Before I came to Japan, I definitely held some pre-conceived ideas about what Japan, and Japanese people, would be like. Some of these assumptions were pretty much on the mark, but there were others that surprised me.
So it got me thinking – I wonder what Japanese people think of me? What pre-conceived ideas do Japanese people have about foreigners? I quizzed a few of my Japanese friends to discover what they think are generally held ideas of Gaijin in Japan.
English people are thought of as similar to Japanese in personality – they cherish tradition but are not overly patriotic. High quality tea and scones spring to mind, as do picturesque country cottages. Some Japanese consider the English to be snobby from time to time, although their thrifty nature is much respected. Plain, bland food is something often associated with English people and their country.
There are a lot of American’s in Japan, so difference of opinion depends on which Americans they’ve met. However, it’s generally held that Americans are friendly and casual, although they can be overtly patriotic and it’s thought that they want to be seen as a hero. Americans are synonymous with unhealthy food and hamburgers.
Asians are often obsessed with all things Paris, so their views on the French are particularly interesting. The Japanese think French people are stylish and fashionable (of course) but that they don’t like spending a lot of money – not thrifty, per se, they just buy good quality things that last a long time and don’t often need replacing. The French, with their fine cuisine, are thought to be fussy about food, and perhaps a little shorter than other Europeans (though my research concludes that there is actually little difference in it).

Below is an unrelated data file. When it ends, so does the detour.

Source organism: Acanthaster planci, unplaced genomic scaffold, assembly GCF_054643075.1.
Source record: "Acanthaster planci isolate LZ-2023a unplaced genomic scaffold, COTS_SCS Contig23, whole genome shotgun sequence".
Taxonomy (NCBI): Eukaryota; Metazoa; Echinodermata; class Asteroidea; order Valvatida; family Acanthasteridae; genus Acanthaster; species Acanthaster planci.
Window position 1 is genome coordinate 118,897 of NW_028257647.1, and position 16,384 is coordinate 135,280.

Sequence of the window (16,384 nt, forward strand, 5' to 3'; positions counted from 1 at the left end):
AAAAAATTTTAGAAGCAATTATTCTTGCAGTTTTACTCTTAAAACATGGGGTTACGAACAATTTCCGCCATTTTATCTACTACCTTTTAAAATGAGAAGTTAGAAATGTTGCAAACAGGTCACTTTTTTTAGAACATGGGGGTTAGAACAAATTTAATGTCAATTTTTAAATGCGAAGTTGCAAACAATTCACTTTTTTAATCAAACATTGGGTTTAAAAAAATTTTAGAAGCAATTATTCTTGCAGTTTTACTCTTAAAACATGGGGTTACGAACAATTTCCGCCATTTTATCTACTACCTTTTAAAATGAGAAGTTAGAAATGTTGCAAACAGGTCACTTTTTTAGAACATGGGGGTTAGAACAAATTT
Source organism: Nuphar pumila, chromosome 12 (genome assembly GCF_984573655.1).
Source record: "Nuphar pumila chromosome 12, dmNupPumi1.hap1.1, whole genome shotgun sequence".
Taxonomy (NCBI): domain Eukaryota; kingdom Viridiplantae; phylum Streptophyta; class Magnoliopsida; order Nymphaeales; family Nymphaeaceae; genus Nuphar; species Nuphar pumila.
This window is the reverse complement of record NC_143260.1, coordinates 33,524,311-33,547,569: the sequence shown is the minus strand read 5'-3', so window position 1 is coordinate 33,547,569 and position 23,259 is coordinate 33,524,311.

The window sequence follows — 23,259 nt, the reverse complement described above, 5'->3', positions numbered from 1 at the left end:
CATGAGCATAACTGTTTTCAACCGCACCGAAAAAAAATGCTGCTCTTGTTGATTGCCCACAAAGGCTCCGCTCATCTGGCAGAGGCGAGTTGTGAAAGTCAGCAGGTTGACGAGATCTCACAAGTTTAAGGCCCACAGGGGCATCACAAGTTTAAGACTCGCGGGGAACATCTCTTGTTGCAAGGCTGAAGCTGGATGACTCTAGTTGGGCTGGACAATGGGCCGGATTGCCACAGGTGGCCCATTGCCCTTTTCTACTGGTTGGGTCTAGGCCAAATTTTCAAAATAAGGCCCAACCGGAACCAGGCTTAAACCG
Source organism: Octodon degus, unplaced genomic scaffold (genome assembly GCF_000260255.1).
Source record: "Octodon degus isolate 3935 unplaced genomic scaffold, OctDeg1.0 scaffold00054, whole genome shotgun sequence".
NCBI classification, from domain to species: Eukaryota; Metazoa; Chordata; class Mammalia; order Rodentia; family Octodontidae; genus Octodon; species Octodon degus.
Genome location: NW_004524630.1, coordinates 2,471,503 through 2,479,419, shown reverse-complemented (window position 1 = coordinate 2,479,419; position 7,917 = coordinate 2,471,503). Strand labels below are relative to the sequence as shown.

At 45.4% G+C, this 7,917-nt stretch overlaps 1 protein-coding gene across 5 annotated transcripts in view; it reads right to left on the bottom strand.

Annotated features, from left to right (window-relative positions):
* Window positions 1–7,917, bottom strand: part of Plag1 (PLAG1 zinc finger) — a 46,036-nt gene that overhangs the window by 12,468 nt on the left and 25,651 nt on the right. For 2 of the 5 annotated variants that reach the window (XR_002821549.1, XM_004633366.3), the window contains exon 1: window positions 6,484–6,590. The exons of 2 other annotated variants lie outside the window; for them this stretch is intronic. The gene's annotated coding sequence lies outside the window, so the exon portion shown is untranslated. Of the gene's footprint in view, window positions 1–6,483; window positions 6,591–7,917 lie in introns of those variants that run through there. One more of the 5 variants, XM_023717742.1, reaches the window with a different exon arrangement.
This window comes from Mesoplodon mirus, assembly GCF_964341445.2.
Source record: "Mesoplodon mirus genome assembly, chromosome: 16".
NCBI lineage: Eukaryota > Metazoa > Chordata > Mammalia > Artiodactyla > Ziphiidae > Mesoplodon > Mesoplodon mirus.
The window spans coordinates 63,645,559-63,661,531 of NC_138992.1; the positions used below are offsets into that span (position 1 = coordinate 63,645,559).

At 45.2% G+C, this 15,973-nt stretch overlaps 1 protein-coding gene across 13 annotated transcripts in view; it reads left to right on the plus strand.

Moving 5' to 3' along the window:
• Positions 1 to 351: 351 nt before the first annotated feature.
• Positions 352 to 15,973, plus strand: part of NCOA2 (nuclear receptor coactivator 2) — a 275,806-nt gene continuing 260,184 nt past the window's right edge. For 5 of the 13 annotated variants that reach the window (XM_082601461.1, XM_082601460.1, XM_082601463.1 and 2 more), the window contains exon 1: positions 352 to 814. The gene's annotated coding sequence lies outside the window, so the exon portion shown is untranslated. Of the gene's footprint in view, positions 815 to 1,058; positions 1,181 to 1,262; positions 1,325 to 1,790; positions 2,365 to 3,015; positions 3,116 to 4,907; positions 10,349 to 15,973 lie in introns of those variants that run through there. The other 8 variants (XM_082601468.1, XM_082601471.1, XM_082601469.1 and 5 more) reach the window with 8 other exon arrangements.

Chinese people, of whom there are many in Japan, are thought to be outing and extrovert, and nosier than other Asians. They country is synonymous with cheap, bad-quality products that need replacing often. Japanese people consider the Chinese to be very group orientated, and they take good care of their friends.
Having not met many Koreans before, I was keen to discover what the Japanese think of them. They consider Koreans to be the most emotive of Asians – they wear their heart on their sleeves, are open and express their emotions freely. Koreans are patriotic and very family-orientated – they want to be seen a sophisticated and well-off. Matters of much importance to them are material objects, titles, careers and academic pursuits.
So what do the Japanese think of themselves? Well, their opinion is pretty much in line with the ideas I held before coming here. The Japanese consider themselves to be the quietest Asian culture, reserved and introverted. It’s hard to know the honest opinion of a Japanese person – even to each other they conceal true feelings. Japanese also like to go abroad – probably why they hold such informed opinions on other cultures!